a type of dango-ish thingy?

Bento-ing from: Shah Alam › Select one.... › Malaysia
Joined: 2 Nov 2010
User offline. Last seen 8 years 3 weeks ago.

Since university, I've enjoyed cooking my own meals (necessity became enjoyment) and having recently started my first graduate job (meaning low pay, high transportation costs) what better time to use my 'uni skills'. When I came across your website, it was seriously a lifesaver! I didn't hesitate to buy your book when I saw it released at my local Kinokuniya bookstore (I live in Malaysia if you're curious). Thankfully there is rather large japanese community here in Kuala Lumpur and the surrounding suburbs that it is quite easy to get the japanese ingredients.

I figured it best to ask you what http://foorah.tumblr.com/post/1458628879/i-remember-trying-this-when-i-w... is!

It tasted sort of like dango (but looked more like a rice cake on a flat stick), was crispy on the outside and the sauce coating it tasted like Mitarashi sauce.

I found the dango recipe on the justhungry website and I'm wondering if you could recommend me a recipe for that? (whatever that is).

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Bento-ing from: somewhere › France
Joined: 24 Jan 2007
User offline. Last seen 3 weeks 3 days ago.
Re: a type of dango-ish thingy?

It sort of looks like kiritanpo - beaten regular (not mochi) rice, formed into a dough around a stick and grilled over charcoal. It's usually put into hotpots or soups and stewed. My mother loves it. It's a speciality of the northern part of Japan. I'll see if I can find a recipe somewhere...

ETA: My mother says that that's more likely goheimochi (五平餅)- similar kind of rice goo on a stick, and eaten with a miso based sauce. It's a speciality of the Nagano region.


The Big Onigiri.

- Wherever you go, there you are. -

Bento-ing from: Shah Alam › Select one.... › Malaysia
Joined: 2 Nov 2010
User offline. Last seen 8 years 3 weeks ago.
Re: a type of dango-ish thingy?

Does it help that I had it when I was visiting the castle in Nagoya?

Re: a type of dango-ish thingy?

That looks ridiculously tasty! Are there any recipes for this floating around? Or is there really not a whole lot more to it than this one?
Goheimochi (Grilled Rice Cake)
 330g cooked rice, 1Tbsp flour
Sauce: 30g ground sesame seeds→20g peanuts (or walnuts) →20g sugar
           →20g miso →1 Tbsp sweet sake(mirin) →1Tbsp soy sauce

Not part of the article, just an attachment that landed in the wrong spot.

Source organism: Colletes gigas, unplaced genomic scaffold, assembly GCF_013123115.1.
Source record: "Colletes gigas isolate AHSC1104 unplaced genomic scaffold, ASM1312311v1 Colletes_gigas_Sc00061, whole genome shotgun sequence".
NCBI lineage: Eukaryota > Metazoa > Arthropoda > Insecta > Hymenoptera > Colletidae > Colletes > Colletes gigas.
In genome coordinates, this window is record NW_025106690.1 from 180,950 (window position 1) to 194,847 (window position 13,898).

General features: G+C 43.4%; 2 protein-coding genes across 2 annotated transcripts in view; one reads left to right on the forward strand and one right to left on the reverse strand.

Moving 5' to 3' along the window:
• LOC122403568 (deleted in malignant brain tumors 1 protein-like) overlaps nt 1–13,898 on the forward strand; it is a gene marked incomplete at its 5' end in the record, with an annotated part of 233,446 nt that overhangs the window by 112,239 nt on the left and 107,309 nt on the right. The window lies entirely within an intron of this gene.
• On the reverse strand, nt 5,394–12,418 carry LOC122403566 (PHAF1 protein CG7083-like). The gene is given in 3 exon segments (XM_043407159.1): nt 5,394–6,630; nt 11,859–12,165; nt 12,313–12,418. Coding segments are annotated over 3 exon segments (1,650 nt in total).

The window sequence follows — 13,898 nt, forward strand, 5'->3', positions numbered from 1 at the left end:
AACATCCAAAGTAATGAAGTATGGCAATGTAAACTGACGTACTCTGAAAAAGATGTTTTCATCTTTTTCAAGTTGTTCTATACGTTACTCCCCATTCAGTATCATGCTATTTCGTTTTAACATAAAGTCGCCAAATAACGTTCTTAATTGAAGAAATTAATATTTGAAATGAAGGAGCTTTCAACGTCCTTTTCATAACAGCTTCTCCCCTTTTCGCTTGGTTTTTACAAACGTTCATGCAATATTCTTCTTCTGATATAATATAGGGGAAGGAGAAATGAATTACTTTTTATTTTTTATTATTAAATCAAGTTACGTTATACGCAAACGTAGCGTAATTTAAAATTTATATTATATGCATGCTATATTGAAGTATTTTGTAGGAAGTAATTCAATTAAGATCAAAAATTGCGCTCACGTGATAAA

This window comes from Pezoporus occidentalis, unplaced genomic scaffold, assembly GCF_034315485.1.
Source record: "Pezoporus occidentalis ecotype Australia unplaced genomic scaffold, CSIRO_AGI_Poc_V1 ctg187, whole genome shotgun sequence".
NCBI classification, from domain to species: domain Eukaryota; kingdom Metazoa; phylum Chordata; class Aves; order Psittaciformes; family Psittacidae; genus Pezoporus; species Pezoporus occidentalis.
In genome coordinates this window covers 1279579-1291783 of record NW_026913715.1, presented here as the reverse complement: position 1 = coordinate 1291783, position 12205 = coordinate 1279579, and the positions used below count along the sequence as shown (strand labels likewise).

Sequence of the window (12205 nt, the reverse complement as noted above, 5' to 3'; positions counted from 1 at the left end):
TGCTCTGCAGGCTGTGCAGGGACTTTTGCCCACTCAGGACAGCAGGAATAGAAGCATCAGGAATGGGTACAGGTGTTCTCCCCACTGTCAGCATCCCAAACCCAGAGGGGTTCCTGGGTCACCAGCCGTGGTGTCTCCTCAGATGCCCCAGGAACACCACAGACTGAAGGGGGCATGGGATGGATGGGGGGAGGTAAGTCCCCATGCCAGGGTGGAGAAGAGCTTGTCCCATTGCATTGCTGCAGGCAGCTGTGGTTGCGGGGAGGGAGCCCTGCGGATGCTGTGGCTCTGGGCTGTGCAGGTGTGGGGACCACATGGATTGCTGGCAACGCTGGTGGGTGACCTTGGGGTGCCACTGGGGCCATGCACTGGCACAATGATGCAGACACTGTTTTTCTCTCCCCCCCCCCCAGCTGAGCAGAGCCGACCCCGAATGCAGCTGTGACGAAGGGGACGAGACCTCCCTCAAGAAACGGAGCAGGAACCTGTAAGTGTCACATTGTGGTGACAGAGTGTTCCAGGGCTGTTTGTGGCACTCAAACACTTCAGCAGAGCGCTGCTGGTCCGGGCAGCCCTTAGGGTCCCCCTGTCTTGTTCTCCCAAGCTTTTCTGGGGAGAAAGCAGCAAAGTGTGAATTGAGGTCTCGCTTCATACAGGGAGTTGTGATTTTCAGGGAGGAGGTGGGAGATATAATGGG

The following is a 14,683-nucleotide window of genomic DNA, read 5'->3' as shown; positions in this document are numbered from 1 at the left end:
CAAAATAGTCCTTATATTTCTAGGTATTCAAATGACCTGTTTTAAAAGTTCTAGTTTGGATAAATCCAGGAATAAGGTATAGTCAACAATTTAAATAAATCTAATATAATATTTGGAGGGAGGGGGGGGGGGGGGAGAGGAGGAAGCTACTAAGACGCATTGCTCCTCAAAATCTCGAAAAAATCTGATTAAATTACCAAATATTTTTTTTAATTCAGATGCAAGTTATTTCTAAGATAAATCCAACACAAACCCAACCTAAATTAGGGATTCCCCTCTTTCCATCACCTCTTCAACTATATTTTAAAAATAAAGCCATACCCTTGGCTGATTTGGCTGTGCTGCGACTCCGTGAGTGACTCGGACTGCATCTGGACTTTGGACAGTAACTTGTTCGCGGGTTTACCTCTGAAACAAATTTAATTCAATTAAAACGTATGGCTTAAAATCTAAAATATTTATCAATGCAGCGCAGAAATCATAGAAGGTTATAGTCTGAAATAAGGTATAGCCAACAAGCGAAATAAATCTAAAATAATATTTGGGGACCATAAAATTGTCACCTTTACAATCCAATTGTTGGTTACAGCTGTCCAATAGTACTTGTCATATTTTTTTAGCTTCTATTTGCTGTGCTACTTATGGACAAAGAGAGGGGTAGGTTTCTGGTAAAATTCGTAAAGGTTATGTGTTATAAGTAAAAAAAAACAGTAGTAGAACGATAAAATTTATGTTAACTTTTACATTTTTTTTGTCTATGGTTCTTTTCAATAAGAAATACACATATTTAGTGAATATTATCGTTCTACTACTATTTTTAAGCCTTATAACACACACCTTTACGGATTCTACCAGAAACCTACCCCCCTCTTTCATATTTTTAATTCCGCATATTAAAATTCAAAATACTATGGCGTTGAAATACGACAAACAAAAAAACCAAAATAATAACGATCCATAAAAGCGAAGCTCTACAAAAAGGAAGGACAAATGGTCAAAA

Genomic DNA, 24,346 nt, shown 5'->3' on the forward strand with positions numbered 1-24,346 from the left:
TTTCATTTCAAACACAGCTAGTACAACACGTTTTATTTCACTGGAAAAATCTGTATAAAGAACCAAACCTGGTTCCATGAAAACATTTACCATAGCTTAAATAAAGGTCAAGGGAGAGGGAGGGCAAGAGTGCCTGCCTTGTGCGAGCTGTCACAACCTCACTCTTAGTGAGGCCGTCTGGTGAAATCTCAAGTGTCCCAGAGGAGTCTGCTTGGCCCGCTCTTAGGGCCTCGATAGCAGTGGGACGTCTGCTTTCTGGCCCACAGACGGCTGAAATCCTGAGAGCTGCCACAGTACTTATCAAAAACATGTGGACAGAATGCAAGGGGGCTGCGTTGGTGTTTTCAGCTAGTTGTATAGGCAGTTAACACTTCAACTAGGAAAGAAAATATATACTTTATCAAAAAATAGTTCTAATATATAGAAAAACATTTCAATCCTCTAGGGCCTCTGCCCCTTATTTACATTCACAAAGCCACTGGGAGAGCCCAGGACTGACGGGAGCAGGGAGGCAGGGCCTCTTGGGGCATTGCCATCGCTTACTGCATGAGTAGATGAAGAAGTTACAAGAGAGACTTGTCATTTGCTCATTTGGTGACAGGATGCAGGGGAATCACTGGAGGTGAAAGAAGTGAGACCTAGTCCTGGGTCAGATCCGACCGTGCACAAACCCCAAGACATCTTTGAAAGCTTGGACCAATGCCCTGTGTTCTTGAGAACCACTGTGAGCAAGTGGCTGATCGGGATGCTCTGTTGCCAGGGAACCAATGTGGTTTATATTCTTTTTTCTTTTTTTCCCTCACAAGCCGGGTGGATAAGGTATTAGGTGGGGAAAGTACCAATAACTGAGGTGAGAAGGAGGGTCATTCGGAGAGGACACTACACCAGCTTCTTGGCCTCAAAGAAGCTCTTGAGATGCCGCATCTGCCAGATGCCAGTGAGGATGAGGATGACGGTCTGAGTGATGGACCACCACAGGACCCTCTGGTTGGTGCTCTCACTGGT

[[From: http://kcc.fc2web.com/rcp/408_maturi.htm ]]

It was all I could find in english.. google translator mangled the others beyond reasoning.. =P

Bento-ing from: London › UK
Joined: 4 Mar 2009
User offline. Last seen 5 years 17 weeks ago.
Re: a type of dango-ish thingy?

I went to a friend's house yesterday for nabe and we made some dumplings by grinding regular Japanese cooked rice in suribachi until it resembled roughly pounded mochi. With wet hands the pounded and ground rice was formed into balls and then dropped into the stock. It was very hard work!!!

At home I dropped some just cooked rice into the prewarmed bin of my basic bread maker and let it grind away for about ten minutes. Result was exactly the same but without the red hands and sore wrists. I had some in soup but thought I'd investigate to see what I should do with the rest and this thread turned up.

I tried out the recipe T'Marie posted for goheimochi as I had sesame seeds and walnuts to hand (I did see a similar recipe where miso, soy and mirin was combined with chestnut puree instead of the nuts and sesame seeds) and it was delicious. I'll have to practice more as the photo in the original post shows some extremely thin gohei mochi with an optimum rice to miso sauce ratio. Even so, it was very nice and something I will be preparing for the young children I know over the winter, it's the perfect food to hold with pre-soaked sticks over an open fire. As a mum I'll feel more secure offering this than real mochi, which is a choking hazard.

If you have a breadmaker or a kitchenaid with a dough hook I'd definitely recommend this kind of dumpling - for sweet or savoury dishes. I'll try it with brown rice on the next attempt. I'm not sold on the idea of brown rice mochi but brown rice goheimochi might suit me very well.

The savoury (or rather, unsweetened) rice dumplings you can make by pounding regular Japanese rice and forming into balls are called Damako Mochi. They are a speciality of Akita prefecture as is damako nabe. There's something extremely satisfying about the dense texture on a cold day.
I made some more today along with a second round of gohei mochi. Very easy to make thin shapes by pressing it between clingfilm/plastic wrap then folding over sandwiching a stick or skewers inside and pressing out flat again. The sauce is easy work in a pestle and mortar, takes about a minute.

AND AGAIN with a note on Damako mochi made with brown rice. Works very well - especially if you can apply some high heat to the shaped balls so that parts of them brown and toast. A welcome addition to a soup, much nicer than simply adding rice. As can be expected, the texture is less firm and elastic than the white rice version. I like this as a healthy wholesome convenience food, toasted, cooled, wrapped in the freezer ready to drop into a bowl of soup whenever needed. Doesn't have enough of a toothsome bite to make me want them in gohei mochi though.

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